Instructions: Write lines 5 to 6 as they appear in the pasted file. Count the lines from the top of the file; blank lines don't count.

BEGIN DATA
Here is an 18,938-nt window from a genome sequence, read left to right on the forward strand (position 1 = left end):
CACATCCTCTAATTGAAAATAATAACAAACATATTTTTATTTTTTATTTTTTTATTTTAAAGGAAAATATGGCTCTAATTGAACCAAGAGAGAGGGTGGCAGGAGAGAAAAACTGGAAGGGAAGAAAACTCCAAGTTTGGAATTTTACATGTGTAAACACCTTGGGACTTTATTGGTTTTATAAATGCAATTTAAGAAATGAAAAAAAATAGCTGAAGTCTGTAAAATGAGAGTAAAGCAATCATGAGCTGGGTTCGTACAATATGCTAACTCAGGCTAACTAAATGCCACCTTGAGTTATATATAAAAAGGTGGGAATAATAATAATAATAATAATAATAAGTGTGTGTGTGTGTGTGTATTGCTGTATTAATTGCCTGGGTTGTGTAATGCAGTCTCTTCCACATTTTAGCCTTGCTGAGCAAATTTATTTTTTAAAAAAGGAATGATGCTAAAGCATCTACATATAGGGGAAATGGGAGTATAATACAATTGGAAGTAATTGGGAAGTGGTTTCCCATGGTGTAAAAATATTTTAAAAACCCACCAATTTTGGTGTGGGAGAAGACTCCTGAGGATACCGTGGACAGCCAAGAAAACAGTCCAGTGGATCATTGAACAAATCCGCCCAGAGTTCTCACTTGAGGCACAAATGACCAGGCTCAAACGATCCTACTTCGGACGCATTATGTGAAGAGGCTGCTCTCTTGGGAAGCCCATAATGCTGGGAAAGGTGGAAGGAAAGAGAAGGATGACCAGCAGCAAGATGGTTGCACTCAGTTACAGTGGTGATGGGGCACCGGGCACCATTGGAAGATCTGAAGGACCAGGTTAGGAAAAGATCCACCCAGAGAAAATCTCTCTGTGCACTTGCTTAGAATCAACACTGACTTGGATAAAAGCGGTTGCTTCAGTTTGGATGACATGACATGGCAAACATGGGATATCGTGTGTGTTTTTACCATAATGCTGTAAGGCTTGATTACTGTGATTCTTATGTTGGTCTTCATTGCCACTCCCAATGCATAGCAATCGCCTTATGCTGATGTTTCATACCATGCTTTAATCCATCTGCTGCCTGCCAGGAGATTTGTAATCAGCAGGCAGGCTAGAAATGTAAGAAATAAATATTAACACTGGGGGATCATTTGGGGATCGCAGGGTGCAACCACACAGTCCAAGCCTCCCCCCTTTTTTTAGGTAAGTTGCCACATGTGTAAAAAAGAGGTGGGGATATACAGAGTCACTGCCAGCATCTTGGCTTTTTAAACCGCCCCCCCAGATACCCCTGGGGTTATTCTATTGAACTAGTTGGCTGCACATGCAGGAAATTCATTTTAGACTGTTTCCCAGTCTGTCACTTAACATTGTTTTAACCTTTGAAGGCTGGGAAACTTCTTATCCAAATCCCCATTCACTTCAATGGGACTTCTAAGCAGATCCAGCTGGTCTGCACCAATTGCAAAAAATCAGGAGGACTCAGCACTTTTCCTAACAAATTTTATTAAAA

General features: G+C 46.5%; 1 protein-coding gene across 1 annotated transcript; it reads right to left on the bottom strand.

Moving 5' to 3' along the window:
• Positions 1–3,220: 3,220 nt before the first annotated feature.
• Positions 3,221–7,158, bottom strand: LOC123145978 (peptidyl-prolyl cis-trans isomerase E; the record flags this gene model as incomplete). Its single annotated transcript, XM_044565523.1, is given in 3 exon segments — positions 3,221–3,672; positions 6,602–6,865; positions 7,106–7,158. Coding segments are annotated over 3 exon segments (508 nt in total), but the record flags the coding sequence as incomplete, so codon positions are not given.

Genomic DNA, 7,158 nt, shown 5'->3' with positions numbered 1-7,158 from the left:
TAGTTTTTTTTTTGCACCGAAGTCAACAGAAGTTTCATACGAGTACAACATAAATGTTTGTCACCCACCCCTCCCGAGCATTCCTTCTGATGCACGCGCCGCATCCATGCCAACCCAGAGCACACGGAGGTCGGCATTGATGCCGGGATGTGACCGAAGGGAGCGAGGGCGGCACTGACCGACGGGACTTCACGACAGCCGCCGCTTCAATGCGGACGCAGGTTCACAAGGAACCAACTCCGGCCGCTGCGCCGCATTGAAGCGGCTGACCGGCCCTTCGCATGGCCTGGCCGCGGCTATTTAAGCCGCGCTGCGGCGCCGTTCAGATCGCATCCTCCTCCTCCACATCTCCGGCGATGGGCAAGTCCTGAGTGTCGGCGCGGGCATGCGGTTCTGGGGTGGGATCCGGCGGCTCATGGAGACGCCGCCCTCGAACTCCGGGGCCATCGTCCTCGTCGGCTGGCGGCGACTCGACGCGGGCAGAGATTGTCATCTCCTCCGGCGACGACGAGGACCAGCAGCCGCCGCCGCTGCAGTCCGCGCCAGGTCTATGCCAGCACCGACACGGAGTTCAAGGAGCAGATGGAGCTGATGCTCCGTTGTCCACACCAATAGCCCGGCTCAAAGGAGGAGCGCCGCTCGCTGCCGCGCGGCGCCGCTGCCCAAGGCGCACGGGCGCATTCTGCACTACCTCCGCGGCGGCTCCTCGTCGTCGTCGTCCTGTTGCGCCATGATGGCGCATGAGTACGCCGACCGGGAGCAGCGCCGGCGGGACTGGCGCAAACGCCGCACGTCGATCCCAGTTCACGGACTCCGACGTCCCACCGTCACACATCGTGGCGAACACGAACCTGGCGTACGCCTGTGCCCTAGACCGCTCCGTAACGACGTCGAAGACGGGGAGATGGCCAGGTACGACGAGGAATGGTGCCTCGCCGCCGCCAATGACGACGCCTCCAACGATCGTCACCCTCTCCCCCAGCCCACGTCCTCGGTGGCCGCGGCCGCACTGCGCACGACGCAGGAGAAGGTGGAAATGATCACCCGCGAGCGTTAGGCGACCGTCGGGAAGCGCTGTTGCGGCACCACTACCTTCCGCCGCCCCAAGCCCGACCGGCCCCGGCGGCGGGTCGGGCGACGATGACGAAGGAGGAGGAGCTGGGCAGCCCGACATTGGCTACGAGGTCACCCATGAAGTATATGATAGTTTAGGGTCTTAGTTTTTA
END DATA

• Positions 1–3,220: 3,220 nt before the first annotated feature.
• Positions 3,221–7,158, bottom strand: LOC123145978 (peptidyl-prolyl cis-trans isomerase E; the record flags this gene model as incomplete). Its single annotated transcript, XM_044565523.1, is given in 3 exon segments — positions 3,221–3,672; positions 6,602–6,865; positions 7,106–7,158. Coding segments are annotated over 3 exon segments (508 nt in total), but the record flags the coding sequence as incomplete, so codon positions are not given.